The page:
The Biden Strategy EV Strategy

The Biden administration is subsidizing a nationwide network of charging stations for costly vehicles with built-in batteries with a large part of the price being the built-in battery. The White House statement announcing its plans didn’t even mention alternatives, like swappable batteries. So it’s clear the Biden administration has chosen to adopt Jack Welch’s mantra to “pick a direction and implement like hell.”
But it’s not clear how the strategy was adopted, who was responsible for conceiving it, which (or even if) alternatives were considered, or whether the strategy was ever vetted or “red-teamed”—that is, vetted aggressively to evaluate flaws.

What is clear, however, is that the strategy could have catastrophic consequences for the U.S. auto industry—and the U.S. economy—if it fails.

So, let’s briefly red-team the Biden administration’s policy to force electric vehicles (EV) on the public and the many ways it could fail.

A Red-Team Critique

Andrew Wheeler, who ran the Environmental Protection Agency under former president Donald Trump, recently offered a litany of reasons why the Biden administration’s strategy will fail on John Catsimatides’s “Cats Roundtable” on WABC Radio. 
Among the many shortcomings of EVs that Wheeler described relative to internal combustion engines (ICE), the kind that power most cars today, were:
  • The wind and solar electrical grid that the Biden administration also hopes to implement cannot support the EVs it has mandated.
  • We don’t produce enough of the minerals and rare earths in the United States to produce EV batteries, making us reliant on China to provide them—a significant geopolitical risk for an industry so important to the United States.
  • New EVs are simply outside the budget of most lower- and middle-income Americans. Consequently, lower-income Americans will be forced to continue driving older ICE vehicles, which are inherently more dangerous than newer vehicles.
But even assuming all the challenges Andrew Wheeler specified could be fulfilled, and replacing ICEs with EVs nationwide is the “right” strategy, even then the Biden administration’s choice may be in error.

Foreclosing Other Options

There are proven systems that support “swappable” battery EVs. They allow drivers to pull into a swap station and swap their discharged battery for a fresh, fully charged battery and be on their way in about three to five minutes, about as long as it takes to fill up today’s ICE vehicles. These swappable batteries can also be charged at home, the same as EVs with built-in batteries.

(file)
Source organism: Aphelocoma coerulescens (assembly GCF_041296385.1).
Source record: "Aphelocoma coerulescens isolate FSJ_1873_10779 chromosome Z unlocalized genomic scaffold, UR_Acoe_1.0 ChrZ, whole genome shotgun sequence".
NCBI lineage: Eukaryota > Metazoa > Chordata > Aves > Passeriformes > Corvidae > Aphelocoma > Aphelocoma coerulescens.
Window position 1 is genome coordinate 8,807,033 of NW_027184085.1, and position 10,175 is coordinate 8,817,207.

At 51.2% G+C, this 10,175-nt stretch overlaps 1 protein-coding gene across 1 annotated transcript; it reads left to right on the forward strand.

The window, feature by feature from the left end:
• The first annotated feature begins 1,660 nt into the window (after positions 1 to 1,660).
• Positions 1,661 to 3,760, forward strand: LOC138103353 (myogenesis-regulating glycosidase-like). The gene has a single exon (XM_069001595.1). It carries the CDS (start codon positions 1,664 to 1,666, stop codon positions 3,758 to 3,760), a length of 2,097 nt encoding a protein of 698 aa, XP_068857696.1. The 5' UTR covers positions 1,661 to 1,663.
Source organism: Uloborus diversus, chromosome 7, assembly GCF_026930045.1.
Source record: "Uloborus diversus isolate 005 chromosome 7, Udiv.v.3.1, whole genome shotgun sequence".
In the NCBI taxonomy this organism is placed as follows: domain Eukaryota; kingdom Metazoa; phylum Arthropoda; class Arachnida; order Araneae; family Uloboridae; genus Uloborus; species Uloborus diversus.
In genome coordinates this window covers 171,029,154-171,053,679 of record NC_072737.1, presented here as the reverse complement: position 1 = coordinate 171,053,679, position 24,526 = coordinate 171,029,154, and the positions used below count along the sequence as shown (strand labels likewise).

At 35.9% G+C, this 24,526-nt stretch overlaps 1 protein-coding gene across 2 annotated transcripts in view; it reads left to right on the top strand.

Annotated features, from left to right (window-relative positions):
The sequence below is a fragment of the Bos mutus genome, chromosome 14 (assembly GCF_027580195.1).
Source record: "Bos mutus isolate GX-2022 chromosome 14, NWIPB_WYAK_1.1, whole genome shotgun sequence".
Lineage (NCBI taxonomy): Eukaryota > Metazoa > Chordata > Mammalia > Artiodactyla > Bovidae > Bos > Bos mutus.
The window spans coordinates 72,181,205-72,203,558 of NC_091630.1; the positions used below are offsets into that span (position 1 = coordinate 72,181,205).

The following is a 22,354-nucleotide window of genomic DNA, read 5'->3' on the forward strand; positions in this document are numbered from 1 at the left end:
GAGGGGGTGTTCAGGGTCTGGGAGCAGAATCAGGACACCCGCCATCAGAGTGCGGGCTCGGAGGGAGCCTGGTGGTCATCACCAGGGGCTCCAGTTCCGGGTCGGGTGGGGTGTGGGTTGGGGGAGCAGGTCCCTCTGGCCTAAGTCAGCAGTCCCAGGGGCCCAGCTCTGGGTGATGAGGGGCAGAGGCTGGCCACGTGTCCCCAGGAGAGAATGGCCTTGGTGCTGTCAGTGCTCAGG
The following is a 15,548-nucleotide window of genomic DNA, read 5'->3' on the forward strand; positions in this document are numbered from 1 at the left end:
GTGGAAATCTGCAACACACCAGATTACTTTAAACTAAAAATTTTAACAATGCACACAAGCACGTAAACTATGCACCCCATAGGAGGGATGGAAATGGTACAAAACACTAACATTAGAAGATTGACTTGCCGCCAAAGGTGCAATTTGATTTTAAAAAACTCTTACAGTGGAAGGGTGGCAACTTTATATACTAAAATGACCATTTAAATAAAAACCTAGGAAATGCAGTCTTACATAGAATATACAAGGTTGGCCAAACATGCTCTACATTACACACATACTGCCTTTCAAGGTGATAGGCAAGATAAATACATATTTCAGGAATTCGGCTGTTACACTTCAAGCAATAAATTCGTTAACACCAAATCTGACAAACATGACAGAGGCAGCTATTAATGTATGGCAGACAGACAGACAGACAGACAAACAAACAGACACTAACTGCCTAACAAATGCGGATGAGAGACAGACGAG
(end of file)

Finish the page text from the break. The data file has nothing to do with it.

As of now, even the most rapid chargers of built-in batteries—the Tesla Supercharger—needs about 15–20 minutes to charge roughly 200 miles of power. Those Supercharging stations require a direct current (DC) connection to power lines and reportedly degrade the battery somewhat faster than alternating current (AC) charging.
A Telsa at a charging station. (Steve Jurvetson/Wikimedia Commons)
A Telsa at a charging station. (Steve Jurvetson/Wikimedia Commons)

But battery-swapping stations, while having a more substantial physical footprint, can swap batteries in as little as three minutes, use AC electricity, and, perhaps, could occupy the space of existing gas stations.

A battery swap station.<br/>(bfishadow/Wikimedia Commons)
A battery swap station.
(bfishadow/Wikimedia Commons)

A Logistics Advantage

General Bradley would have considered swappable battery cars far more advantageous because of their logistical advantages.  Instead of having to build out an extensive network of charging stations with DC connections to the electrical grid, and cars waiting 15–20 minutes for a single charge, we could build out fewer (albeit more substantial) swapping stations, perhaps along the footprint of existing ICE service stations. Moveover, drivers would be assured of a fresh and fully charged, reliable, battery under what is known as “batteries as a service” (BaaS).
Here are some other important comparisons:
ConsiderationFixed BatterySwap Battery
Charging requires new electrical  infrastructure at owner’s residence? No, but recommended. No
Battery may be rented?No; purchased as part of the car.Yes
Degraded battery easily replaced?NoYes
Cost for replacement battery? $10,000 to $20,000$150-$200/mo (BaaS).

A Cultural Advantage

Peter Drucker’s admonition that “culture eats strategy for breakfast” also gives a greater advantage to the swappable battery model.